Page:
I bring up the PTSD because I want you to do two things for me. First, I want you to show others with mental illness or disorder the same respect and compassion you have shown me. In a world where people tend to treat illness or trauma as a fault rather than what it is and can be-a hard, admirable struggle. I want you to do that. Second, if you yourself should ever find yourself struggling with and feeling overwhelmed by something inside you, know that it is okay to be afraid at first, because it is scary. But also, know you have to face it—don’t run. Running only takes up your precious time as I have learned, and you will never outrun yourself.  I want you to know that you will get through it. You will learn from it and how to deal with it. Any circumstance that changes you can be also taken as an evolution into another stronger force, learning even more so who you are and what you’re made of.  You will have to make a choice if that happens—you will have to decide if you’re going to see the beauty and power and strength in risking change, making room for you to spread your wings.

Don’t fall asleep in your life.  Be as hungry for it at 20 as you are for it now at twelve. You are so hungry for experience and knowledge and excitement and nothing stops you. Don’t ever let that go. When you find yourself without an appetite, it is time to reevaluate.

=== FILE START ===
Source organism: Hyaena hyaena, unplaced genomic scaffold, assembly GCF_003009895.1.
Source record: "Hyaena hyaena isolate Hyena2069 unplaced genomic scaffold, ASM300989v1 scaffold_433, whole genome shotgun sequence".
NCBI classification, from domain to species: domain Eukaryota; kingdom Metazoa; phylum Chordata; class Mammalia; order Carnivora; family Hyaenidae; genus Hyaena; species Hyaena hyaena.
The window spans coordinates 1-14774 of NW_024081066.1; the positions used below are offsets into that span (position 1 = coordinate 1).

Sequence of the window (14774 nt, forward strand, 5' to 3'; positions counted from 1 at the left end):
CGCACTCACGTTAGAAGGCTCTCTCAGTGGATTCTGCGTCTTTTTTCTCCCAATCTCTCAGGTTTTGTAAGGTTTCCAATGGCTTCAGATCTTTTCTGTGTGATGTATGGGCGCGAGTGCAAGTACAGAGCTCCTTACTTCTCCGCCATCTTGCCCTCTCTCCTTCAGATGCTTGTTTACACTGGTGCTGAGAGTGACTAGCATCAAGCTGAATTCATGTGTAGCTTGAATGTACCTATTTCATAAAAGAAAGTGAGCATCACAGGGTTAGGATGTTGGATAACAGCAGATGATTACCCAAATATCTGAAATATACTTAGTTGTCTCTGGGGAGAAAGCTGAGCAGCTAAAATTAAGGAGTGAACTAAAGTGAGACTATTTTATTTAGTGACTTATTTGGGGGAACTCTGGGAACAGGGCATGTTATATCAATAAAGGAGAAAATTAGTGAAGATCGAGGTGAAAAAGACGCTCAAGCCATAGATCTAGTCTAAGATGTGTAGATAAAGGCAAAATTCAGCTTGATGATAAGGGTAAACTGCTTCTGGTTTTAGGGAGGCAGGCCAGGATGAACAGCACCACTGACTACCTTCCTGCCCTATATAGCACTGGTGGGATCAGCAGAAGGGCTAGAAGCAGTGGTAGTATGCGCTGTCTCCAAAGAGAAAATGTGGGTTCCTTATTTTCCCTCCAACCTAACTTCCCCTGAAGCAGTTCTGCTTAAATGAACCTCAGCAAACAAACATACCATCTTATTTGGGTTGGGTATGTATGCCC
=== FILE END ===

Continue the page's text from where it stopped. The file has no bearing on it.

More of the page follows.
I’ve never considered being a mother to you as work or a role. For me, it has been the greatest gift I could have ever asked for. You are loved, Emma. You are cherished and you are watched out for. And now, as you enter into womanhood, it is the time for learning to love yourself, cherishing yourself, and watching out for yourself.

So now go forth into the fray, and let the wild rumpus start.

Love,

Mom

Be Prepared

I read a beautiful essay in Huff Post Parents on The Blog entitled “A New Season” by Lindsey Mead (on Twitter, Facebook, Instagram, and her blog–A Design So Vast).  And it struck a nerve.  A big nerve.  And I’m now going to confront exactly what I’ve been avoiding for a while now–my Emma is growing up.